The Pacific Sleeper Shark: New Insights Into A Mysterious Marine Predator

The Pacific Sleeper Shark: New Insights Into A Mysterious Marine Predator

Despite being one of the largest predatory fish in the ocean and having a range that spans throughout the Pacific, little is known about the Pacific sleeper shark. In an effort to tackle the most pressing gaps in our knowledge – and thus how the species can be conserved – a team of scientists has stepped in to create a “one-stop shop” of information about the sluggish shark species.

Pacific sleeper sharks are closely related to Greenland sharks, to the point that they can interbreed, and from what we do know or have theorized about them, have similar characteristics. They can reach up to 14.1 feet (4.3 meters) in length, though it’s speculated that adults living in deeper parts of the ocean might even reach 23 feet (7 meters). It’s also suspected they are similarly long-lived.

However, unlike their relations, they are notoriously understudied, which the study authors attribute to their lack of commercial value compared to Greenland sharks, the inaccessibility of their habitats, and the safety and logistics in capturing and handling such a large animal. It’s also rare to spot an adult Pacific sleeper.

Without a significant body of knowledge in hand, it’s difficult to know how to best manage and conserve the sharks, which are currently listed as decreasing in number and near threatened on the IUCN Red List.

“We don’t have a lot to go on for managing this species. Right now they are managed based on historical catch. That’s not ideal, especially for a highly vulnerable species,” said study co-author Cindy Tribuzio in a statement. “The more information we can gather, the better we can develop and apply alternative methods that will do a better job of assessing this and other data-limited species.”

And so the team began a deep dive into the scientific literature on the mysterious shark species, borrowing bits of information about their close relations along the way – and made several new discoveries that could inform conservation.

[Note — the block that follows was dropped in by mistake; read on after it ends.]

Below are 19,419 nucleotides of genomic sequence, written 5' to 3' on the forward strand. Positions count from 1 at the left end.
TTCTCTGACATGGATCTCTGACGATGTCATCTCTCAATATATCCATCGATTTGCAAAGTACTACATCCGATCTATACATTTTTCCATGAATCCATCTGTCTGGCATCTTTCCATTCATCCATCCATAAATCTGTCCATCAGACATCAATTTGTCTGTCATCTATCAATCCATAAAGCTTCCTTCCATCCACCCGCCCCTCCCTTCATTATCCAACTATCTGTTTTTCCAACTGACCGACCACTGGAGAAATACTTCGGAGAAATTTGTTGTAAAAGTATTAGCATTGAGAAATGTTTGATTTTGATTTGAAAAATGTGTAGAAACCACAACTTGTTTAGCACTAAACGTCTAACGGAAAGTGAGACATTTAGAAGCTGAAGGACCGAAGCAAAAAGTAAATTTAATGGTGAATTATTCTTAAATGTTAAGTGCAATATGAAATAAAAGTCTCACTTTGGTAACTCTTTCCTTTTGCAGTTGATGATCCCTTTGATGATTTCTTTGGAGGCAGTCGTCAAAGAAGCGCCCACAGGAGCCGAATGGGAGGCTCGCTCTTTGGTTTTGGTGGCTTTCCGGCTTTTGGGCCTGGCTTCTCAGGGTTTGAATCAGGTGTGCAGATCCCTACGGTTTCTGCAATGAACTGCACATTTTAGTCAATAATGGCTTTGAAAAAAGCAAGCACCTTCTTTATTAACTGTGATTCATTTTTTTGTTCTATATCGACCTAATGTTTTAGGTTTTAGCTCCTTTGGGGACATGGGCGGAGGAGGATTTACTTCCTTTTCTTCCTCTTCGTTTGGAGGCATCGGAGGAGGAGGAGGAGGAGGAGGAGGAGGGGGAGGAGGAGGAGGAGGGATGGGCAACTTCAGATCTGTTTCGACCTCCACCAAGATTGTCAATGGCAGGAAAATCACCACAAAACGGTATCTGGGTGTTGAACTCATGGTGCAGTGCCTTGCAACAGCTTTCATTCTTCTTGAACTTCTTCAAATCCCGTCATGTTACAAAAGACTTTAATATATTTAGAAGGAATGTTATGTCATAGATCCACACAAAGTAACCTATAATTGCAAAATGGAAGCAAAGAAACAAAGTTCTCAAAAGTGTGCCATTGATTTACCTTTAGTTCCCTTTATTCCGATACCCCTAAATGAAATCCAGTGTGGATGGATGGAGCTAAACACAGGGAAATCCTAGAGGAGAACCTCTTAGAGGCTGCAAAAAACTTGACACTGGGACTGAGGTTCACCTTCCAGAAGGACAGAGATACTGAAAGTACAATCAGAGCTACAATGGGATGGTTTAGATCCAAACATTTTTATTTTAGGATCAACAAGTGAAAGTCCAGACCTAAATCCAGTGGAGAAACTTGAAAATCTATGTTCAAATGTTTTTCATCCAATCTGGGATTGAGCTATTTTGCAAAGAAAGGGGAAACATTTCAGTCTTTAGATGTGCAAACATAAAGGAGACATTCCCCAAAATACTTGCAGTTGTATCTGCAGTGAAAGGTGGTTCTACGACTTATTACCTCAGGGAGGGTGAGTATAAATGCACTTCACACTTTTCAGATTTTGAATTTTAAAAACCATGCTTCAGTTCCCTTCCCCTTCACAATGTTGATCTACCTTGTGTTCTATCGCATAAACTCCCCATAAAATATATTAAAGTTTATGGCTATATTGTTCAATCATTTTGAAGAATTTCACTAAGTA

One of the most significant findings came from genetic studies, which suggested there might actually be more Pacific sleeper sharks than previously thought, thanks to some sharks in disguise.

“We used to think there were three large species in the genus: Pacific sleeper shark, southern sleeper shark, and Greenland shark,” said lead author Beth Matta. “Now we know the southern sleeper shark is not genetically distinct.”

They also uncovered a plethora of evidence about the potential lifespan of the sharks, supporting the existing theory that they can reach an impressive age (though maybe not as old as the 400-year-old Greenland sharks). 

A study using radiocarbon dating to analyze an eye lens, for example, found they had a growth rate that was twice as fast as Greenland sharks, but still significantly slower than many other fish. Another catch and analysis of an immature female shark suggested it was at least 35 years old. “That indicates not only extreme longevity, but also delayed maturity,” Tribuzio explained.

Close up of a shark eye lens white, but slightly see-through) on a blue background.

If you didn’t know what the lens of a Pacific sleeper shark’s eye looked like, well now you do.

Image credit: NOAA Fisheries

With the findings from the study, the team hopes to not only have highlighted the remaining gaps in scientific knowledge, but also use what is known to inform better management of the species.

“With the information we compiled in this study, we were able to demonstrate the need to prioritize Pacific sleeper shark assessment efforts,” said Tribuzio. “And that we need to think out of the box on how to manage this species given its vulnerability and challenges to assessing it.”

For example, the evidence suggesting that Pacific sleeper sharks have slow growth, delayed maturity, and long lifespans could make them more susceptible to overfishing – providing a target for management.

“The more we learn about these sharks, the more we care about keeping them around into the future,” added Matta. “And there is so much more to learn.”

The study is published in Polar Biology

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